The impeccable sound of the Accession takes music from vinyl and sets it on a new higher pedestal. Previously overlooked technology has been perfected to extract much more of what’s hidden in the music on vinyl records. The resulting sound from the Accession is considerably closer to the music laid down at its recording.
Record equalisation is quite a convoluted process complicated by historical and physical technical limitations – for records to work at all required some considerable compromises simply to cut and press the groove. This is why record EQ exists and why the phono pre-amp has the job of correcting it. The cartridge output is rising at a rate of 6dB per octave, and it’s completely different to the EQ applied to the record. Treating the two quite different EQs separately, the Accession first strips away the cartridge’s contribution to the frequency response. It then deals with the record EQ.
The combined “EQ’s” make up a complex curve of different slopes pictured below. The solid black curve is the signal the phono preamp receives at its input.
If we can EQ the contribution from the cartridge and amplify it, the curve will rotate 45 degrees to the right as shown by the faint broken red curve. This is what the Accession does. It EQ’s the cartridge first of all so all that is left to do is EQ the record’s contribution, which it does in its second stage. Rotating the curve only takes a single opposing filter slope to do the job.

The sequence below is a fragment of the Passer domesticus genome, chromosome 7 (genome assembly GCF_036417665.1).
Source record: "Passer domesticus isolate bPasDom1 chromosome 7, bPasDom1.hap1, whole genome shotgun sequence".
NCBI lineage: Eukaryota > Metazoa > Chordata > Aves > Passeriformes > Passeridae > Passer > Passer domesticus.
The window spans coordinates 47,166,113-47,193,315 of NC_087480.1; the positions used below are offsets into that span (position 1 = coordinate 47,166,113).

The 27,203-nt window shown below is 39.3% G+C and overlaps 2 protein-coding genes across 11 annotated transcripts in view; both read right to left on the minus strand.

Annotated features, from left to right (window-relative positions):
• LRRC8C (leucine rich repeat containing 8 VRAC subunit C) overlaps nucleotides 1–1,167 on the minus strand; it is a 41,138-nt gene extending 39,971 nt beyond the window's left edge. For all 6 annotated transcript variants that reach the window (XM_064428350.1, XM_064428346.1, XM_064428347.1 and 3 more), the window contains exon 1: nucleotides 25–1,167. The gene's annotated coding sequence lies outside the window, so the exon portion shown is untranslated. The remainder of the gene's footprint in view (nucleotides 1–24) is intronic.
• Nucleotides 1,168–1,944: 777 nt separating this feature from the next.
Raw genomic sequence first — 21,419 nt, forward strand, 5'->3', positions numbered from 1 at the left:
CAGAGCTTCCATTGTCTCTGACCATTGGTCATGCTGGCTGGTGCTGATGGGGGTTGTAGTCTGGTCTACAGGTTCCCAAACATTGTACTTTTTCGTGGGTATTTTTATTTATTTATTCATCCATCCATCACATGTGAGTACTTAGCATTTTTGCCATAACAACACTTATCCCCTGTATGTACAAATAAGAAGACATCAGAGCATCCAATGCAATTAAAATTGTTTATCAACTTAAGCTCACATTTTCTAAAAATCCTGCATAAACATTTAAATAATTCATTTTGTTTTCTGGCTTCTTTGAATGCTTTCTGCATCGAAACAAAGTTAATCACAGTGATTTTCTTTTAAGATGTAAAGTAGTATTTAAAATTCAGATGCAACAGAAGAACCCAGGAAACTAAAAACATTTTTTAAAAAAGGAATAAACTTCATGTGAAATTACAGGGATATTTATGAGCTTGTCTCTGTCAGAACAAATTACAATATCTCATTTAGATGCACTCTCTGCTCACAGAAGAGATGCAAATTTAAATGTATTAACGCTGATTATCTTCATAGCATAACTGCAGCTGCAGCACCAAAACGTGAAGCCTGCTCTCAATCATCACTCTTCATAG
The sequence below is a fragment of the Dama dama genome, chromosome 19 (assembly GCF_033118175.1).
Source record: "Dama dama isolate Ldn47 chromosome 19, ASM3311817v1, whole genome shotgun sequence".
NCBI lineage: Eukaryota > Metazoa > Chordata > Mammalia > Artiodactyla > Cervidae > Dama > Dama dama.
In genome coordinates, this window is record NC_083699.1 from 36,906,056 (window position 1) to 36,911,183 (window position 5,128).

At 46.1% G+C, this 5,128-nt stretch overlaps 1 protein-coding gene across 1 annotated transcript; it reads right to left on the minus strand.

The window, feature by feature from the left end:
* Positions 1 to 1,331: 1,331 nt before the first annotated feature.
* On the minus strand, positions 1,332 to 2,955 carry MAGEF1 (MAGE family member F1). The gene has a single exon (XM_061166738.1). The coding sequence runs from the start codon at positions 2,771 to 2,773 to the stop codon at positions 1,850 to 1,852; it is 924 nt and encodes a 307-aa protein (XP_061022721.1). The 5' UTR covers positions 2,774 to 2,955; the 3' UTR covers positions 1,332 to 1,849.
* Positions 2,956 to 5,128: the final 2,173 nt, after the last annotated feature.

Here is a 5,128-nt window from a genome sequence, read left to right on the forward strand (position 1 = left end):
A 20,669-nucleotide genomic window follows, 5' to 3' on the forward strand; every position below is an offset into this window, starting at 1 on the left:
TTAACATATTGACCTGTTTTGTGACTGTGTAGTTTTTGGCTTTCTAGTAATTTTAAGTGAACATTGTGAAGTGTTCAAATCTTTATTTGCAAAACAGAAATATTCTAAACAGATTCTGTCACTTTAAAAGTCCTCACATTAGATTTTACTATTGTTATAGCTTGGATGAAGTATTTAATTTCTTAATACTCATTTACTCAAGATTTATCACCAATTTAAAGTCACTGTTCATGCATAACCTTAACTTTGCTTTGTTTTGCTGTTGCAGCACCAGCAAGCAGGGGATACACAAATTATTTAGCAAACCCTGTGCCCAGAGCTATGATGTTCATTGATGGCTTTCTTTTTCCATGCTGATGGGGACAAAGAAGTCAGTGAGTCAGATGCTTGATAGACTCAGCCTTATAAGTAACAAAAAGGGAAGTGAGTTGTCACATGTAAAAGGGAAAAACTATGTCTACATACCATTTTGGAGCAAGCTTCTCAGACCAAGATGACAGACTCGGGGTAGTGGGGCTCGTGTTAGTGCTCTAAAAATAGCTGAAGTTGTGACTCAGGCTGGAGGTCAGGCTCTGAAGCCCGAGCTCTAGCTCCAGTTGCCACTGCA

It just so happens that a handful of solid-state amplifying devices have an open-loop frequency response which match the required slope perfectly, making the amount of negative feedback required constant at all frequencies on the slope. This is really important because that constant negative feedback makes the input and output impedances constant too. The cartridge sees a constant load and that’s quite different to the conventional way of doing things — it makes a big difference to how it sounds.
- Adjustable and fixed level outputs
- Volume / output level control
- RIAA, NAB (American) and FFRR (British) vinyl record EQ’s
- Flat / CA (constant amplitude) alternative EQ
- Mono / stereo switch
- Four cartridge capactive loading options: 100pf; 220pf; 320pf and “out”